A feasibility study authorized by the Jamestown City Council in January may be nearing completion after 10 months of repairs to the Jamestown municipal Waste Water Treatment Facility, according to Darrell Hournbuckle, project manager for Interstate Engineering.

The study will determine if the construction of a processing facility to convert waste gas produced at the treatment plant to natural gas is feasible. Costs for the project would vary depending on some of the final information of the feasibility study, but Hournbuckle 'ballparked' the costs at about $5 million.

The authorized feasibility study would determine the cost effectiveness of converting the waste gasses produced at the wastewater treatment plant into natural gas which would then be fed into the natural gas distribution system and could be used to heat homes or businesses.

"We're making progress," Hournbuckle said. "We're replacing a meter, we should know within a month."

Joe Regnery, project manager for New Phase Energy who is conducting the feasibility study, said the meter will allow more details on the chemical components of the waste gas which are necessary to determine if a conversion of the biogas to natural gas is feasible. He said in an email to The Sun Wednesday that final results of the study would be available in a few months.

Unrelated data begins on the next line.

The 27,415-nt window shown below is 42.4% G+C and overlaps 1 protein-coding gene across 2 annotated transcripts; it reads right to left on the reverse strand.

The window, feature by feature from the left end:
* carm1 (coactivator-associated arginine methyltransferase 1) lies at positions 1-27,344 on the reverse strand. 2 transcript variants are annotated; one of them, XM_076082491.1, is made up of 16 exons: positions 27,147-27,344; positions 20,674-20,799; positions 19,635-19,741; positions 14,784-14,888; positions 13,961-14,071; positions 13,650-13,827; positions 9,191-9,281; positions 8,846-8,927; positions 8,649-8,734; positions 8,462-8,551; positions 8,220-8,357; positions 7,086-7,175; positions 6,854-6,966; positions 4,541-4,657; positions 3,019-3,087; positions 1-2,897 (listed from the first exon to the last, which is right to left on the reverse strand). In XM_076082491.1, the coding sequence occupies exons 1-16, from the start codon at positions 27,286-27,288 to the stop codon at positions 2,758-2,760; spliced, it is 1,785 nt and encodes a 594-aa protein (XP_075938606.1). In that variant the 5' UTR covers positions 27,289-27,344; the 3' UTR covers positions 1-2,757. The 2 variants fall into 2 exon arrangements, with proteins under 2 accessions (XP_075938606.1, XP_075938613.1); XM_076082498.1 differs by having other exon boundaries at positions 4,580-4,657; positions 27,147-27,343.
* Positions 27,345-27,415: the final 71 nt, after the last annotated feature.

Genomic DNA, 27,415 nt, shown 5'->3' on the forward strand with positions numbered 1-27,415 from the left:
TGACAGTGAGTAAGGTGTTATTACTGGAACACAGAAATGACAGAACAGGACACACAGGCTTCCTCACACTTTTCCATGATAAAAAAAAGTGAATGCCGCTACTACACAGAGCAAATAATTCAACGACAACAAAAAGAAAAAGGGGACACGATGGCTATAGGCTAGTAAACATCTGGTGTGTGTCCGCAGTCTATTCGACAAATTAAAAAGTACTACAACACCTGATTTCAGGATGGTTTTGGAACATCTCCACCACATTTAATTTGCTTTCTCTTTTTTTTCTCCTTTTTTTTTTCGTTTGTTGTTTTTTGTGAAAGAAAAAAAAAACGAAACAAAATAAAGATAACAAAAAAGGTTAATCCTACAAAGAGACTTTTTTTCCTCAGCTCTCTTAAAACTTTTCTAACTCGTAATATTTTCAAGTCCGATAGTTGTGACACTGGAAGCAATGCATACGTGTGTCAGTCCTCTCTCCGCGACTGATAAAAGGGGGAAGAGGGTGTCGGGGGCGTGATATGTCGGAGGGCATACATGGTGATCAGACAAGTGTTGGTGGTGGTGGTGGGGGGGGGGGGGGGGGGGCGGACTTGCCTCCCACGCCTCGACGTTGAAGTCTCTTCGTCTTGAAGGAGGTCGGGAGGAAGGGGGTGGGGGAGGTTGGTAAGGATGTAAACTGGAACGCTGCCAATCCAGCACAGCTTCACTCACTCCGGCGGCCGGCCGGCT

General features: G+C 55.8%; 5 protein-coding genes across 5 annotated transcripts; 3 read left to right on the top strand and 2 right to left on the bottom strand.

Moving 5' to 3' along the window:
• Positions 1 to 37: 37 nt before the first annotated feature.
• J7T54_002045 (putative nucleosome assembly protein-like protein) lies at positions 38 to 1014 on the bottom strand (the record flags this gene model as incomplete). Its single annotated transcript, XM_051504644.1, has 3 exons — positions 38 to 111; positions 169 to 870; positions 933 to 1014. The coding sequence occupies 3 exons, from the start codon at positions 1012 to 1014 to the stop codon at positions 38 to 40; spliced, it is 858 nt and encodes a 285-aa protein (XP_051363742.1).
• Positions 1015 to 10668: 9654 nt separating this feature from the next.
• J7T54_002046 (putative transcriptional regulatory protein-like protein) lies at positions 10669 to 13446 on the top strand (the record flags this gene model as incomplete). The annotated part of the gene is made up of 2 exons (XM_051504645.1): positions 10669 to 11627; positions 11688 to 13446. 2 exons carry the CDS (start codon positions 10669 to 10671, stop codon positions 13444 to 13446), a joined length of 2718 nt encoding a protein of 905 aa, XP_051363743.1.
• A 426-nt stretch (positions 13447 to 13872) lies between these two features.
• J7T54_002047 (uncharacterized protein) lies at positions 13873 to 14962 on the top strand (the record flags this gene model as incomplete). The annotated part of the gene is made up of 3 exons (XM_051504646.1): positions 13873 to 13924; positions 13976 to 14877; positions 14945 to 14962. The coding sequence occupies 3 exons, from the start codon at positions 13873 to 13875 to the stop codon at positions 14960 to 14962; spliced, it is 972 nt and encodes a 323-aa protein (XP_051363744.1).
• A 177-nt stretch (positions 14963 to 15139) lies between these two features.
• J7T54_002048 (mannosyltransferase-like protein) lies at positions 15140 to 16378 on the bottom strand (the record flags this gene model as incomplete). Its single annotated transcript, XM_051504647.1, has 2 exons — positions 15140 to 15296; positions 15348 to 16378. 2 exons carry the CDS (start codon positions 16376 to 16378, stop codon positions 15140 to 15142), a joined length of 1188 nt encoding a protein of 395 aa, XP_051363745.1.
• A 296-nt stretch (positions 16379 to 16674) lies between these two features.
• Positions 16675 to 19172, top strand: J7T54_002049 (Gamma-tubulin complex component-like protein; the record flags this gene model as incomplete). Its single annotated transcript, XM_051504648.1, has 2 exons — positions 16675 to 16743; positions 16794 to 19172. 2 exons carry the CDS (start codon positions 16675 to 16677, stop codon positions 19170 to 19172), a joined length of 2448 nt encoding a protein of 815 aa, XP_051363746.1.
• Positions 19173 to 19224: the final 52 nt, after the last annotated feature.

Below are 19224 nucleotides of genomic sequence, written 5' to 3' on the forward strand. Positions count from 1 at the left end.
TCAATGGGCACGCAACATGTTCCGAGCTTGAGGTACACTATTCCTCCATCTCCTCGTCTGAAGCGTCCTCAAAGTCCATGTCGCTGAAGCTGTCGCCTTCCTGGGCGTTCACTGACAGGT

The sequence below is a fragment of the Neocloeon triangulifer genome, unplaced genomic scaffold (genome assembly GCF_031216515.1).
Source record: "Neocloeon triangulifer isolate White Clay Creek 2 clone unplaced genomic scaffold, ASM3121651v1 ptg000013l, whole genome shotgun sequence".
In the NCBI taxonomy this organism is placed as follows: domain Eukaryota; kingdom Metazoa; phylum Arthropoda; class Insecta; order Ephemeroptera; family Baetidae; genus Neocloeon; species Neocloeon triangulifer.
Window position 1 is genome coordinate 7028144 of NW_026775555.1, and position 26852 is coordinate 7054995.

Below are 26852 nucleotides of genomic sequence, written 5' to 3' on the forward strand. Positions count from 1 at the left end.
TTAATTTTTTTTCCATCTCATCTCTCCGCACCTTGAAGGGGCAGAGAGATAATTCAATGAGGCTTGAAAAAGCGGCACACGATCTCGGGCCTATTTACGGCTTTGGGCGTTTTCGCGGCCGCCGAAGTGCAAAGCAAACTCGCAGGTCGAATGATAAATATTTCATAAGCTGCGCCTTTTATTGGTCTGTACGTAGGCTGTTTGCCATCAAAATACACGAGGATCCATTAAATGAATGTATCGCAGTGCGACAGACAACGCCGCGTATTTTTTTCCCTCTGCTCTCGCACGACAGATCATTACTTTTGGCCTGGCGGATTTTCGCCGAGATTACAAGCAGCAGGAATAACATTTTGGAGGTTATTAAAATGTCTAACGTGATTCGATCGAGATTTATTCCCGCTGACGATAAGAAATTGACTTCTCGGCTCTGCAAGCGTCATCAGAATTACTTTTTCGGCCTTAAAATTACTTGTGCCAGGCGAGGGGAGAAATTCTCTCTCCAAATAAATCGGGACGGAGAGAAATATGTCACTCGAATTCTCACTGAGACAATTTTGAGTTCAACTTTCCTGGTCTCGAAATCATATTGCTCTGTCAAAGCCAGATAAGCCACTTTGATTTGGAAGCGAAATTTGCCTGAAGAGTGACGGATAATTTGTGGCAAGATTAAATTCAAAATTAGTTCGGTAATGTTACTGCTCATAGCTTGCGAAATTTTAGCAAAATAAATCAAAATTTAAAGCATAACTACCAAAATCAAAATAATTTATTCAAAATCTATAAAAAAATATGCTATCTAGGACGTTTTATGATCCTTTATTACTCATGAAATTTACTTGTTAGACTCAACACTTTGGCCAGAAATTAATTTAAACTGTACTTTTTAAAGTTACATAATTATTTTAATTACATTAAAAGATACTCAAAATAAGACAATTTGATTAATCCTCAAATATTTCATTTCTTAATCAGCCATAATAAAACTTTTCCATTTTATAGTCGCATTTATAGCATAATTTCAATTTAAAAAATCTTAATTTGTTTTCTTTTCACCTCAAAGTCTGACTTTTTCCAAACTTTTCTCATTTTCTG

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The last repair at the wastewater treatment plant necessary to complete the study is replacing a meter that is original to the treatment plant and may have been failing for some time. That work is planned next week.

"It is a 22-year-old meter," Hornbuckle said. "We've just had no reason to care before this."

The meter replacement is part of over $200,000 in repairs and upgrades at the Jamestown wastewater treatment plant this year, according to Sarah Hellekson, city administrator. Hournbuckle estimates that about $50,000 of that cost was related to the feasibility study while the rest was general repairs necessary for safe and efficient plant operations, according to Ron Olson, wastewater plant operator.

Repairs are being paid for from the city's wastewater enterprise fund from collections of sewer fees on residents and businesses in Jamestown. The repairs were necessary because of the corrosive nature of the materials in the wastewater treatment plant, Olson said.

"Too much oxygen going into the waste gas," he said. "... a safety issue, an explosion risk."

Repairs involved replacing pipes and tarps in the system that handles the waste gas. With that work completed, the feasible study moves into the final stages.

"The next step is to get the final numbers," Hournbuckle said, referring to the volumes and composition of the waste gas. "Then the City Council decides if it is financially feasible to move forward."

The natural gas produced at the wastewater treatment plant would be considered green or renewable energy and would have a higher value than normal natural gas. The potential profits, if the plan is determined to be feasible and moves ahead, could be used to cover repair costs to the aging wastewater treatment plant, Hournbuckle said.

"It is a 22-year-old plant and we've already identified $10 million in upgrades and repairs," he said. "The thought process is a natural gas processing plant would help cover those costs."